President Joko Widodo when reviewing toll roads - Photo by President Office

Singapore — Moody’s Investors Service says that funding for infrastructure projects in Asia will demonstrate increasing diversity. The rating agency reported growing funding diversity to bridge infrastructure funding gap recent precedent-setting capital markets transactions illustrate the evolution of infrastructure investment in Asia.

These transactions were very well received by the market and indicate that institutional investors are attracted to Asian infrastructure issuances.

“The large infrastructure investment needs in Asia will drive innovation
in financing structures and lead to the increased use of different forms
of credit enhancement. In fact, funding diversity is key to delivering infrastructure investment in Asia,” says Terry Fanous, a Moody’s Managing Director.

Moody’s expect funding diversity to grow, as infrastructure investment needs drive innovation in funding structures and the increased use of different forms of credit enhancement. They said, Asia’s infrastructure needs are large compared to historical volumes of debt raised by state-owned and privately-owned infrastructure companies.

Recent precedent transactions that closed during second half 2017 and 2018 YTD include a project bond issued by an operating project in Indonesia (Baa3 positive) to refinance existing debt, a global Indonesian Rupiah bond to fund road expansion in Indonesia, and a credit enhanced green bond to fund the development of a portfolio of renewable energy projects in Asia.

Moody’s reported, the Asian infrastructure sector is attracting institutional investors. This indicates that institutional investors are attracted to Asian infrastructure and project bond issuances, even those with long term amortizing debt features.

The sector has attributes that are suited to institutional investors’ strategic objectives, such as long tenors that facilitate asset/liability matching, portfolio diversification and credit characteristics that are likely to be attractive to long-term investors. They expect funding diversity to grow.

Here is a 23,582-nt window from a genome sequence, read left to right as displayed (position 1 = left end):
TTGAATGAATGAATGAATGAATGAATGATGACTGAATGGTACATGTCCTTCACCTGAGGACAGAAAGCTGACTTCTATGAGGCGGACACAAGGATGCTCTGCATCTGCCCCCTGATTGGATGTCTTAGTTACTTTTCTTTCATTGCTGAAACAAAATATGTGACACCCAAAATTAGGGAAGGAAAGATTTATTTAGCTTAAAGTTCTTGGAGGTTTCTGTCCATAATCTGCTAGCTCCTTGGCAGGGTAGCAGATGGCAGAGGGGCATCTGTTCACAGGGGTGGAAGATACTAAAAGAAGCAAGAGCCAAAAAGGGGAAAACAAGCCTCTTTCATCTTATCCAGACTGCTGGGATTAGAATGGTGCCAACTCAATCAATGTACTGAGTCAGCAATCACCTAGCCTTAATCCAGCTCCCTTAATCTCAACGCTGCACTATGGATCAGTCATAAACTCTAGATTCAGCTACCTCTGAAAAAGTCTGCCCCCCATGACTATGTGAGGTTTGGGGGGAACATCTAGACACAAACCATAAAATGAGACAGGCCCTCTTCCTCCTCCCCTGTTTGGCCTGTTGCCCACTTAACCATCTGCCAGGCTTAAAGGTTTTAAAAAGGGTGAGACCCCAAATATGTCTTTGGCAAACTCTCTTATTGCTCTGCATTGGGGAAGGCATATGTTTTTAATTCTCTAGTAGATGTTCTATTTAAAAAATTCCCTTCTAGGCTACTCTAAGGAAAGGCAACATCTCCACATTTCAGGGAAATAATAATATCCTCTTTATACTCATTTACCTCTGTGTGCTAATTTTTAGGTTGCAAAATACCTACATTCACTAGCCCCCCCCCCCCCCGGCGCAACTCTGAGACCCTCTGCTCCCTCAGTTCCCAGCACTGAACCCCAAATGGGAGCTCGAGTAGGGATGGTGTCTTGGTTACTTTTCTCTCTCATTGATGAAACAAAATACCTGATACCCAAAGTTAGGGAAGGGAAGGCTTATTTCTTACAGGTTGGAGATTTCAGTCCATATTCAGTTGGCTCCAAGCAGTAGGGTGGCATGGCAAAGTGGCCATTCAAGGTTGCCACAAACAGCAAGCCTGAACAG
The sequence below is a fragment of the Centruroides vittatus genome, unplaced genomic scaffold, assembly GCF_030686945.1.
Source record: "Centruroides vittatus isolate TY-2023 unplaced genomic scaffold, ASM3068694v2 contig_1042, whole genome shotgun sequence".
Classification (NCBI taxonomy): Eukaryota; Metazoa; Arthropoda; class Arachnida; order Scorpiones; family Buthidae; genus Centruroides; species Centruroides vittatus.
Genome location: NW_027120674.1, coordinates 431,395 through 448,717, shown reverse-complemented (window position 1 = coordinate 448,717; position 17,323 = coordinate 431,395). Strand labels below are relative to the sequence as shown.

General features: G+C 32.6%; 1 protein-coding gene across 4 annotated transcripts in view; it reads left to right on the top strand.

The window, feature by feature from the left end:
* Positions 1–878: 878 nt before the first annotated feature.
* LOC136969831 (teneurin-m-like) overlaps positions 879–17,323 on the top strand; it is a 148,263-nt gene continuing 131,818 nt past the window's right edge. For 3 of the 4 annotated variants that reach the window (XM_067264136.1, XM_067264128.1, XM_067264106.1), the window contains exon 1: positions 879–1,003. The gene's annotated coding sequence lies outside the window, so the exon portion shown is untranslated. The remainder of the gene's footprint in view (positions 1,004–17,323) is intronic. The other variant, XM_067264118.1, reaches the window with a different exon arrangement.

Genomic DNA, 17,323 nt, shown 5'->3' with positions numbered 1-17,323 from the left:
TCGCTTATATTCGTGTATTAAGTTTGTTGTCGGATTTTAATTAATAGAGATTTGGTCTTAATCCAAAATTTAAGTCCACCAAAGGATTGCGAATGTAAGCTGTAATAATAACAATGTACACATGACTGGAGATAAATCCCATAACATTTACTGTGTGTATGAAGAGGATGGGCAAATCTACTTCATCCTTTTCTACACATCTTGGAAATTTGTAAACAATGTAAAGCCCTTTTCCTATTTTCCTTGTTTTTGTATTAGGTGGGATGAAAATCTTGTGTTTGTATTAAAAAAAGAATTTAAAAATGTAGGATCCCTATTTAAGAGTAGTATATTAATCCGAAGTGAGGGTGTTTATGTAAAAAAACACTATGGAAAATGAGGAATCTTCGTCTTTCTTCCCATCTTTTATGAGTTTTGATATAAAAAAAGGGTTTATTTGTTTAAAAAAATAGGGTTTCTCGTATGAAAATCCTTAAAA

Favorable investor appetite and constraints on bank lending are likely to lead to more corporate and project bond issuance. Increased deal flow will enhance institutional investor familiarity with the infrastructure sector in Asia, and diversity by sector, geography and credit quality will make the market more robust.

“We expect infrastructure investment needs will drive innovation in funding structures and the increased use of different forms of credit enhancement,” Moody’s said.

The involvement of multilateral development banks (MDBs), including provision of credit enhancements, can mitigate credit challenges such as political risks that constrain investor appetite.

According to estimates from the Asian Development Bank (ADB), Asia needs to invest US$1.7 trillion per year in infrastructure from 2016 to 2030, or 5.9% of projected gross domestic product.

In comparison, annual infrastructure debt raising by SOEs and private companies in the key countries in Asia has averaged only around $200 billion per annum in the past 10 years.

Although government expenditure and equity would account for a size-able proportion of the difference, this still indicates a substantial ramp up will be required to fund much-needed infrastructure investment. For example, the ADB estimates that the gap could be around $459 billion per year.

Meeting those investment needs will require the mobilisation of diverse sources of private sector capital to supplement public sector expenditure. In terms of debt funding, a multi-pronged approach that synergistically combines short tenor bank debt typically raised for construction, with institutional long tenor debt will help boost private sector debt capacity.

With banks becoming constrained in their ability to lend long-term debt, this approach will provide opportunities for institutional investors to increase their exposure to the infrastructure sector. The role of governments and the MDBs is key to catalyzing institutional investment in the sector, by addressing factors that have historically deterred such investors.

Infrastructure Debt For the purposes of this report, we define infrastructure debt finance as comprising four components:

1. Corporate Infrastructure Bonds – Bonds issued by infrastructure corporates, such as SOEs. Infrastructure corporates typically have a strong market position and are often dominant or monopoly providers of utility services. They also typically generate predictable long- term cash flow, and have a low correlation with other asset classes, particularly where demand risk is absent or substantially mitigated.

Examples of infrastructure corporates include State Grid Corporation of China (A1 stable, a utility), PT Pelabuhan Indonesia II (Baa3 positive, an Indonesian port SOE) and NTPC (Baa2 stable, an Indian power generation SOE)

2. Corporate Infrastructure Loans – Loans provided by banks to infrastructure corporates 3. Project Finance Bonds – Project finance bonds are issued typically by a special purpose vehicle (SPV) created solely to complete an infrastructure project.